A Training and Education Needs Assessment of Child Nutrition Personnel in Programs that Sponsor the National School Lunch Program in California

Anna Jones1, PhD Candidate; Mandeep Punia2, MS, RD; Shannan Young2, RD, SNS; Carol Chase2, MS, RD; Sheri Zidenberg-Cherr1 , PhD.

1Center for Nutrition in Schools, Department of Nutrition, University of California, Davis;
2Nutrition Services Division, California Department of Education

Purpose/Objective
The objective of this study was to determine the perceived training, education, professional development, and resource needs of personnel employed in California by programs (schools, residential child care institutions (RCCIs), and after school programs) participating in the National School Lunch Program (NSLP). This study was conducted to assist the California Department of Education (CDE) Nutrition Services Division (NSD) in developing a five-year plan that directs limited funds and staff resources towards the trainings and resources child nutrition personnel need.

Method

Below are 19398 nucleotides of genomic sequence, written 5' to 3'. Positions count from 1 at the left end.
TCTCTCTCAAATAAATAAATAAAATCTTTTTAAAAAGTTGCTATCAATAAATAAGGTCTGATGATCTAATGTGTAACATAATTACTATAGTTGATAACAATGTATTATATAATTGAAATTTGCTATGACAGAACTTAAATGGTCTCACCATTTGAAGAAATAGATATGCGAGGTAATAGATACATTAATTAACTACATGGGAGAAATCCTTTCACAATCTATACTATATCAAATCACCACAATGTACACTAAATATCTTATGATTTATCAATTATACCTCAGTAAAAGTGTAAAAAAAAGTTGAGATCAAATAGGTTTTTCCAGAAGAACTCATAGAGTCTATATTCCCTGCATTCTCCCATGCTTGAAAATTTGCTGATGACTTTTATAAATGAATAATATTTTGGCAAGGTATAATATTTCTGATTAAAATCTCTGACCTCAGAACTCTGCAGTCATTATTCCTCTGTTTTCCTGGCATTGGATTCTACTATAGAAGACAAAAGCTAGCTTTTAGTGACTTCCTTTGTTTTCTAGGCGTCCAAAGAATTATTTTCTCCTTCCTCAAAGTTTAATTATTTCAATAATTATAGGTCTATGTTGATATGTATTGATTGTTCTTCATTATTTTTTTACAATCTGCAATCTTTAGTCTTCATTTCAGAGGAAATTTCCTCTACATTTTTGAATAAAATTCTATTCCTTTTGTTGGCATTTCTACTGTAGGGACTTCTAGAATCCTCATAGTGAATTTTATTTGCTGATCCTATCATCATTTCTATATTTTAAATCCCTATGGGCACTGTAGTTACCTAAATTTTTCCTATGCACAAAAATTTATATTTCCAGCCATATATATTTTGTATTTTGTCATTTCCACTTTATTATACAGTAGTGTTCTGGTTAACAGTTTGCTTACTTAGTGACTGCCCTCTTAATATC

A questionnaire was developed using items from similar previous surveys. New items were written based on feedback from the Training and Education Needs Assessment (TENA) committee, a stakeholder group convened by the NSD, as well as NSD staff. The questionnaire was reviewed for content validity by nutrition and education experts at the Center for Nutrition in Schools, TENA committee members, and NSD staff. Respondents were asked to rate their perceived need for each training topic on a Likert scale ranging from not part of my job to really needed. Respondents rated usefulness of resources on a scale of not helpful to really helpful. Questions were also included to ascertain preferences for training format, length, and location. Survey dissemination followed Dillman’s tailored design method and included a series of emails sent to programs participating in the NSLP (n = 1490) over the course of several weeks. Each point of contact included a link to a web-based questionnaire. An option to complete a paper copy of the questionnaire was also available.